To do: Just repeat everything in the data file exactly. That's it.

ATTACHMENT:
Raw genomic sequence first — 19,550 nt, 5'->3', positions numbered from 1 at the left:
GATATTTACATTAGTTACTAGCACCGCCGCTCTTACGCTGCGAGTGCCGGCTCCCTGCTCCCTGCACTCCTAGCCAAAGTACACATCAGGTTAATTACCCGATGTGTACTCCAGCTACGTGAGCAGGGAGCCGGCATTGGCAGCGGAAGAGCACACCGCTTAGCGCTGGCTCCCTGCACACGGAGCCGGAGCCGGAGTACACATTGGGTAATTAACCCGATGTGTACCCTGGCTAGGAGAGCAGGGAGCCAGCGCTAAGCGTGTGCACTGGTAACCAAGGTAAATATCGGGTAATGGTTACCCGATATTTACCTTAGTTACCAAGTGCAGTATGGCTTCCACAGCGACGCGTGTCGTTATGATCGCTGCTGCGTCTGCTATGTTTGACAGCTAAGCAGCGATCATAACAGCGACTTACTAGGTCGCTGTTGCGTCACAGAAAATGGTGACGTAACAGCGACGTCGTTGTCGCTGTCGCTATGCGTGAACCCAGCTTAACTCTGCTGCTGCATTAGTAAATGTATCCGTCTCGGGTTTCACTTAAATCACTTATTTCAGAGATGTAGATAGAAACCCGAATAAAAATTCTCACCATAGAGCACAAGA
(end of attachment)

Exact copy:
Raw genomic sequence first — 19,550 nt, 5'->3', positions numbered from 1 at the left:
GATATTTACATTAGTTACTAGCACCGCCGCTCTTACGCTGCGAGTGCCGGCTCCCTGCTCCCTGCACTCCTAGCCAAAGTACACATCAGGTTAATTACCCGATGTGTACTCCAGCTACGTGAGCAGGGAGCCGGCATTGGCAGCGGAAGAGCACACCGCTTAGCGCTGGCTCCCTGCACACGGAGCCGGAGCCGGAGTACACATTGGGTAATTAACCCGATGTGTACCCTGGCTAGGAGAGCAGGGAGCCAGCGCTAAGCGTGTGCACTGGTAACCAAGGTAAATATCGGGTAATGGTTACCCGATATTTACCTTAGTTACCAAGTGCAGTATGGCTTCCACAGCGACGCGTGTCGTTATGATCGCTGCTGCGTCTGCTATGTTTGACAGCTAAGCAGCGATCATAACAGCGACTTACTAGGTCGCTGTTGCGTCACAGAAAATGGTGACGTAACAGCGACGTCGTTGTCGCTGTCGCTATGCGTGAACCCAGCTTAACTCTGCTGCTGCATTAGTAAATGTATCCGTCTCGGGTTTCACTTAAATCACTTATTTCAGAGATGTAGATAGAAACCCGAATAAAAATTCTCACCATAGAGCACAAGA